Sometimes I am asked, which sermon do I like best in my book, Preaching Happiness: Creating a Just and Joyful World. That’s like asking a mother to choose her favorite child. Not possible! But I will say, one of the chapters for which I have a particular fondness is the one on kindness.
That is not only because kindness warms my heart and seems ever more necessary in our tumultuous, pandemic world. I also enjoy the fact that the kindness sermon sneaks up on people with some unexpected observations.
For starters, I emphasize that kindness is not a fluffy extra – it is fundamentally important to human life. The Dalai Lama has said, “If we stop to think, it is clear that our very survival … depends on the acts and kindness of so many people.” Beyond survival, without kindness, what kind of quality of life would we have? Every day the news brings dreadful stories of humans behaving in ways that are wrenching and horrifying. The bleakness of a world without kindness to balance the scales is beyond imagining.
Yet kindness can not to be taken for granted. Buddhist meditation teacher Katy Brennan sees kindness needs as a moral discipline. “Although human kindness is deeply natural and instinctive,” she writes, “it can also be shaky and unstable. In our present mode of existence, selfishness and mindlessness compete and often trump kindness and mindfulness.”
I know what she’s talking about. I have saved a piece of turtle shell, a turtle I could have been kind to, but wasn’t. It was trying to cross a quiet country road. When I saw it, I thought the turtle might not make it, that I should maybe carry it to the other side. But … I kept driving. Selfish? Mindless? I don’t know. The next day, I came upon the flattened turtle. Pieces of shell were strewn over the pavement. Of course, I felt terrible. If I had stopped to help, that turtle presumably would not have died. The shell fragment is a reminder to heed my kindness instincts.
I immediately understood Brenan’s concern, but Psychology Today blogger Karyn Hall’s observation took me by surprise. She wrote, “kindness has a connotation of meaning someone is naive or weak,” though she hastens to assure, “that is not the case. Being kind often requires courage and strength. Kindness is an interpersonal skill.”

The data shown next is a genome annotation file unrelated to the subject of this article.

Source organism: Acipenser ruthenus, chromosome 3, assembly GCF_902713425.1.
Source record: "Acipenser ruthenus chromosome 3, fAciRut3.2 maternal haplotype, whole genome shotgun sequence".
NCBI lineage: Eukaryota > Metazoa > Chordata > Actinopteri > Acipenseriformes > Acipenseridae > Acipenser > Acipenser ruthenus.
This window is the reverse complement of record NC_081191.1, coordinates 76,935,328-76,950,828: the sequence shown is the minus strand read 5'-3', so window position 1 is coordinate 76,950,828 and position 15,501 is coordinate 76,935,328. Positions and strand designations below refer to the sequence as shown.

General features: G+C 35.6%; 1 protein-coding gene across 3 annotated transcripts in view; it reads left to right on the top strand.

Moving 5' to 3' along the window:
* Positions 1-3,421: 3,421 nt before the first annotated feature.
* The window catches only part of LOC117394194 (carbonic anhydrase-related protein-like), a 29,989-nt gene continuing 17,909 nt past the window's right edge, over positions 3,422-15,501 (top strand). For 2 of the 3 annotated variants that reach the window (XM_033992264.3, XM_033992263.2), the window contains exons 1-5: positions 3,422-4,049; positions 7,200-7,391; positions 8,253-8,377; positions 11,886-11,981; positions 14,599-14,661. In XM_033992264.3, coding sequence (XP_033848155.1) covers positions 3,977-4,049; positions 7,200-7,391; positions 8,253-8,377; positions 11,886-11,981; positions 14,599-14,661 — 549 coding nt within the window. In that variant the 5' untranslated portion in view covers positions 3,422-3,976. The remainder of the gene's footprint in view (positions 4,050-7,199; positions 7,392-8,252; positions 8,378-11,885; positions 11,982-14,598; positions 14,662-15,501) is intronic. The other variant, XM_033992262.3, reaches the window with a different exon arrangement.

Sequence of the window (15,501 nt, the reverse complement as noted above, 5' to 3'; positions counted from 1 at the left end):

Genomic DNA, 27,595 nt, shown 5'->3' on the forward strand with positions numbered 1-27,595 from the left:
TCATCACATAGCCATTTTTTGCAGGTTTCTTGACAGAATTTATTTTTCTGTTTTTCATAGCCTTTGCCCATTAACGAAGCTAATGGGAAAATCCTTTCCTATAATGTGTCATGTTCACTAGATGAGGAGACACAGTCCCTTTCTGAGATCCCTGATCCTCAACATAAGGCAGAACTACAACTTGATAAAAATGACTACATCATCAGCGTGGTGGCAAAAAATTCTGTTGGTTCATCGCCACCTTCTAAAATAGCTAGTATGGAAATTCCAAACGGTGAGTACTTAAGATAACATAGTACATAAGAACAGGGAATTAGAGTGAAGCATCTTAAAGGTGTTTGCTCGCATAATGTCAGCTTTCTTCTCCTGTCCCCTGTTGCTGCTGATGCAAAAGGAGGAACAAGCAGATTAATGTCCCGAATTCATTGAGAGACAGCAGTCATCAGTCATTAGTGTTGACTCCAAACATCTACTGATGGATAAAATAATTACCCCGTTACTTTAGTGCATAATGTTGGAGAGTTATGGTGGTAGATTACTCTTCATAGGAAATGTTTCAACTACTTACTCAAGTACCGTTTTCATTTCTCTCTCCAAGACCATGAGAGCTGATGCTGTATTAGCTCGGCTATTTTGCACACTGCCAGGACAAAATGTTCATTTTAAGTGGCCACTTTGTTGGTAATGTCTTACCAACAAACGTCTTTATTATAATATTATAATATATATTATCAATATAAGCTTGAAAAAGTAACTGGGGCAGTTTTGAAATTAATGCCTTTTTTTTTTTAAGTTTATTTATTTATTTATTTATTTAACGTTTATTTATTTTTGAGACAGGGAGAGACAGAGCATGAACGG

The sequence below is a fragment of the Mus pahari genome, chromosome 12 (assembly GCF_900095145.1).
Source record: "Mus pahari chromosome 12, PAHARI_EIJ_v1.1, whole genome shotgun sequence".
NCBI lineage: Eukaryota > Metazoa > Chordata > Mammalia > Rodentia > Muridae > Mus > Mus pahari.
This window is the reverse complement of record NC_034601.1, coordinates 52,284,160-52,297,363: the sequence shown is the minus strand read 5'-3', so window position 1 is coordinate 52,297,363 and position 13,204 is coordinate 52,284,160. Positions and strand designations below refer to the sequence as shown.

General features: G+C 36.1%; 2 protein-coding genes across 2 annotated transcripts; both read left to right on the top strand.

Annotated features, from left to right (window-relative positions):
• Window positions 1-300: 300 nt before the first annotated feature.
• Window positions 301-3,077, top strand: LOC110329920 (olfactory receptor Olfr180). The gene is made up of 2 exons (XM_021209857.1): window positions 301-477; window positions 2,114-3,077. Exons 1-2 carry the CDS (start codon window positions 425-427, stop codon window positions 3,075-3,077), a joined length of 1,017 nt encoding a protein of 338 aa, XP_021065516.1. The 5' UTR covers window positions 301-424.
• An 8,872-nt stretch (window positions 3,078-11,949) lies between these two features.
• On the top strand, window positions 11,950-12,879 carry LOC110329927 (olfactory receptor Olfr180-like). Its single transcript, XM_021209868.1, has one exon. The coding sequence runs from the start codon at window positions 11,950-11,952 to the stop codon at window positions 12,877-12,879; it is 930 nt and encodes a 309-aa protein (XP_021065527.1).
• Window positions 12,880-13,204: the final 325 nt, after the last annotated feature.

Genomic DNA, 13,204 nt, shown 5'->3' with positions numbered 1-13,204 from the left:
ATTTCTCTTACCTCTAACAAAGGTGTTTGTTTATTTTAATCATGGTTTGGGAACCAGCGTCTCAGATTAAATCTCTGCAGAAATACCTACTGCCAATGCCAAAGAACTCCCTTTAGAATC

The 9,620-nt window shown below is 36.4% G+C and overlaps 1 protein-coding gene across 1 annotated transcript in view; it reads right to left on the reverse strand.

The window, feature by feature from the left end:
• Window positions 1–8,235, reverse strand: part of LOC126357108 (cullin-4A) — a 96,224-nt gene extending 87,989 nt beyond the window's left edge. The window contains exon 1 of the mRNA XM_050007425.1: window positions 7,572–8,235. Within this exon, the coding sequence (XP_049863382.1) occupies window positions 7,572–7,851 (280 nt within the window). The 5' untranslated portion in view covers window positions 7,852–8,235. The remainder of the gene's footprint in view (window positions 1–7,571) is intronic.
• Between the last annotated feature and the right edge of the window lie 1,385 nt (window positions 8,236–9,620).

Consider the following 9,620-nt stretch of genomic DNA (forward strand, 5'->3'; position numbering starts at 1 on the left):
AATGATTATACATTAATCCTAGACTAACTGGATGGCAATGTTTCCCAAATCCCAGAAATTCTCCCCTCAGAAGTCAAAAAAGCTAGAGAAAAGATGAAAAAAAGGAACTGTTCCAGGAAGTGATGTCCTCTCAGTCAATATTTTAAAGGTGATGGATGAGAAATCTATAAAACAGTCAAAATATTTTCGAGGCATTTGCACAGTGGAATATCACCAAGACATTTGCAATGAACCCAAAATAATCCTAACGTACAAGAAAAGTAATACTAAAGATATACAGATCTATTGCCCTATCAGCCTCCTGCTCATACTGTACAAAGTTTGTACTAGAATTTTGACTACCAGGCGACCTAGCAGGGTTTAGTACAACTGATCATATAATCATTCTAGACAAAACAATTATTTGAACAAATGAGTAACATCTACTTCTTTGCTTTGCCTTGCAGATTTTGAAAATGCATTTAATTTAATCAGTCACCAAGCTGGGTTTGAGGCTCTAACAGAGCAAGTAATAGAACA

Courage and strength, yes. But Hall’s statement that kindness is seen as naïve or weak definitely shook me up.
Even worse news awaited me in the book On Kindness by Adam Phillips and BarbaraTaylor. Their dispiriting history of kindness eventually arrived in today’s “outrage culture” where “kindness …has become a sign of weakness (except of course among saintly people, in whom it is a sign of their exceptionality).” They write that contemporary society believes “kindness requires a dangerous crack in the armor of the independent self, an exploitable outward vulnerability – too high a cost to pay for the warm inward balm of the benevolence for which we long in the deepest parts of ourselves.”
This is heartbreaking. We must do better.
But not all the unexpected pieces in the sermon are upsetting. Some just take on cliches, like rejecting the old truism that it’s better to give than to receive. Both are important. Afterall, if we’re all intent on giving, who will receive our kindness?
Indeed, both giving and receiving kindness can generate happiness, for giver and receiver. Positive psychology is clear that when we give, we receive many happiness benefits ourselves. Whereas, receiving, done well, benefits the giver. It’s almost like a riddle my 8 year old granddaughter might tell: “What can you give that you will receive back immediately? Or, what can you receive that you will return immediately?”
The answer, of course, is kindness, when given and received in a heartfelt manner. Condescending giving or grudging thanks are far less psychically rewarding.
Here’s a quick story to illustrate: a couple of winters ago, a passing stranger saw me struggling to get my car out of an iced-over driveway. After my car was unstuck, and I offered heartfelt thanks, he replied, “No, thank you for giving me the chance to do something nice today.” My receiving was actually also giving to him. And apparently, his giving to me also allowed him to receive. Not a riddle at all – rather, a reality.
Understanding this equation shines a new light on the idea that anonymous giving is somehow more valuable. I question that. One memorable morning, when I was walking on the same road where the turtle died, I saw five one hundred dollar bills in the grass. There was also some mail that presumably identified the owner. This was just down the street from a middle school, so I went there and learned that, yes, the name on the mail was one of their parents. When I handed over the money, the secretary asked for my name. I demurred, saying my identity wasn’t important.
But maybe it was. I didn’t need to be thanked, but maybe they needed to thank me. That is, I needed to receive their thanks, for their greater happiness.
Receiving what others have to give can be challenging. For example, with compliments, we’re taught to modestly say something like, “oh it’s nothing.” Or with all kinds of presents, from a home cooked meal to a bouquet of roses, we might say, “oh you shouldn’t have!” But such responses diminish the gift, and, by extension, the giver. Better to say, and mean, “thank you.”
Like most happiness practices, this is an area where I’m still trying to improve. One of my friends has thanked me repeatedly but also genuinely for getting her involved in our church choir. I finally said, “please don’t thank me anymore!” But she has thanked me again, just a few days ago. Fortunately, I’m learning to be kinder. This time, I simply said, “you are welcome.”
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